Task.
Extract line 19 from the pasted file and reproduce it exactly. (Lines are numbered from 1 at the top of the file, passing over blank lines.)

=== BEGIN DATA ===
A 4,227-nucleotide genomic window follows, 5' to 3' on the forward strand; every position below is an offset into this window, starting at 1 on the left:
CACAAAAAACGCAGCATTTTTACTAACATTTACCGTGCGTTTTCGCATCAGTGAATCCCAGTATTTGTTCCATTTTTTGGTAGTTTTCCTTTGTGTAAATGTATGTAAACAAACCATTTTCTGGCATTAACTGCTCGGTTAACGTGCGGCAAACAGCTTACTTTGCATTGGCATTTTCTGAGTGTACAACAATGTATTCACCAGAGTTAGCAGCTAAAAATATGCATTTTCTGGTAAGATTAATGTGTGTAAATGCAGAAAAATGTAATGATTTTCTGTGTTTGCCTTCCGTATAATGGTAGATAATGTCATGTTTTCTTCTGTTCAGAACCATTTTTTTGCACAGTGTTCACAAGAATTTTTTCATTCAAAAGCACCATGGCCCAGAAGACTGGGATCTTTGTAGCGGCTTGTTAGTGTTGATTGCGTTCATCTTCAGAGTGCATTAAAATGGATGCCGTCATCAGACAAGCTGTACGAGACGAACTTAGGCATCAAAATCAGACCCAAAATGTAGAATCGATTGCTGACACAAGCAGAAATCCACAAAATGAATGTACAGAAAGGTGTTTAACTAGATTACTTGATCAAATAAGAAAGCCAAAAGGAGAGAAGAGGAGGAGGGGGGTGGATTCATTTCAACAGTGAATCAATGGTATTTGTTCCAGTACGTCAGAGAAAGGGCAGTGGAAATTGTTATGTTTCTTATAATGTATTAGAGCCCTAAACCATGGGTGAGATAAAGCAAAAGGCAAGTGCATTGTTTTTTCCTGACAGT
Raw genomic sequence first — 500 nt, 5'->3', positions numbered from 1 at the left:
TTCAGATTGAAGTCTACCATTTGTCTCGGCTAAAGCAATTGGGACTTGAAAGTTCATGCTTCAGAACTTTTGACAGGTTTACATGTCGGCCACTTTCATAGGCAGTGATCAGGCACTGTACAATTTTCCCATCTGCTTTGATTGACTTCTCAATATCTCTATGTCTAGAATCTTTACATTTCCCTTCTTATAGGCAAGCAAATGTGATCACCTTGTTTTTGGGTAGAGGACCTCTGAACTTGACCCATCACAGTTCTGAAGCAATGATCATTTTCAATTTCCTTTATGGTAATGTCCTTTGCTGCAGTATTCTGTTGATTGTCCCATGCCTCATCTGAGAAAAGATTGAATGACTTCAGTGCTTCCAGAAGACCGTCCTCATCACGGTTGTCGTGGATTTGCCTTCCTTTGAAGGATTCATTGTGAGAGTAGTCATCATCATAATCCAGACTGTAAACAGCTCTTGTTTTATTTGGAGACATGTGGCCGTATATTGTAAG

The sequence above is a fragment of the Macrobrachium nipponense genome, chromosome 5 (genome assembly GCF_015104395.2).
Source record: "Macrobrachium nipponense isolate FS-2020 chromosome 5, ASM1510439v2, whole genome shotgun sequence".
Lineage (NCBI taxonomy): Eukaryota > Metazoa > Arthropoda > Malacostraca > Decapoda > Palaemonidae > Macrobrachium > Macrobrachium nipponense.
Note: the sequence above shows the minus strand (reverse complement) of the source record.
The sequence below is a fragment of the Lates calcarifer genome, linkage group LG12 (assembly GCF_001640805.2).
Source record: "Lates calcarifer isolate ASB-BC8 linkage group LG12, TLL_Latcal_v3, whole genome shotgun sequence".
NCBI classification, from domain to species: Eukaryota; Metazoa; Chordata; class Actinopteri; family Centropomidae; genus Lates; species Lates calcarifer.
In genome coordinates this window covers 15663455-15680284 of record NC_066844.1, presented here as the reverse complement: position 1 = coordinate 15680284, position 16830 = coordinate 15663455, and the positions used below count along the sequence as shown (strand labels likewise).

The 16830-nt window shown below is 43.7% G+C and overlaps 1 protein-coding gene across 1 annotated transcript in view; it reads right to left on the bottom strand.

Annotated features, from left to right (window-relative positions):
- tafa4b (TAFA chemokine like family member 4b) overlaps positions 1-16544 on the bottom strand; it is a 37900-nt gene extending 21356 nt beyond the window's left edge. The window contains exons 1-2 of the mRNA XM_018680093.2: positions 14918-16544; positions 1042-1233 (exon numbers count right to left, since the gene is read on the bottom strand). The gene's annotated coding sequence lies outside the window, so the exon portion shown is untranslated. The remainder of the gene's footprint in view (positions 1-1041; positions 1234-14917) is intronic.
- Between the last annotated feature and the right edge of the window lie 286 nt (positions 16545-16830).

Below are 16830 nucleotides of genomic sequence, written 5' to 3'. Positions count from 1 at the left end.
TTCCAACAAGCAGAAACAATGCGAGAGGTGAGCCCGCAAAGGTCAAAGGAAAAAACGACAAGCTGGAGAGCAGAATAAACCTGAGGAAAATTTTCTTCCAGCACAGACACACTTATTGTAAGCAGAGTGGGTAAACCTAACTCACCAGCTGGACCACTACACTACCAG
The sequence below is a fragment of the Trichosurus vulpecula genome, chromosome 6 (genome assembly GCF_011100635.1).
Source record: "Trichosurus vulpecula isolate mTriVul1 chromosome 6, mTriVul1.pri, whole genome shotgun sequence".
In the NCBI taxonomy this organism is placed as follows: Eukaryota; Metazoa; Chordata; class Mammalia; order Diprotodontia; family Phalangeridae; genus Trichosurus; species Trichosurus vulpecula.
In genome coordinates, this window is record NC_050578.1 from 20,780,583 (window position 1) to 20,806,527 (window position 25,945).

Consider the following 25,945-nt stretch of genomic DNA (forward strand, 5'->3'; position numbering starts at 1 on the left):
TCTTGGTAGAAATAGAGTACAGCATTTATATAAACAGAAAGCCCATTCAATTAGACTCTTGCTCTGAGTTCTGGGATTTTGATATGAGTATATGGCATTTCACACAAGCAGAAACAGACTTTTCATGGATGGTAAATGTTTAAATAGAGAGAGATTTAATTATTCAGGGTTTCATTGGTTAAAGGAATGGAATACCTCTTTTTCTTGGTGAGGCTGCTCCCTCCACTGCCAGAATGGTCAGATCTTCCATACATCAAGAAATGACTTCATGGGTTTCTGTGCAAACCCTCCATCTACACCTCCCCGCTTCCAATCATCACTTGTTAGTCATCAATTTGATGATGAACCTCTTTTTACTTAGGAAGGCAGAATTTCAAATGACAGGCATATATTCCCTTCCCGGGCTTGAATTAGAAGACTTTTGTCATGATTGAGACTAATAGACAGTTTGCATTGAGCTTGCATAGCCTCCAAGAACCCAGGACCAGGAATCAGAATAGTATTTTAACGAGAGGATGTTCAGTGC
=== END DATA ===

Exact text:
The sequence below is a fragment of the Trichosurus vulpecula genome, chromosome 6 (genome assembly GCF_011100635.1).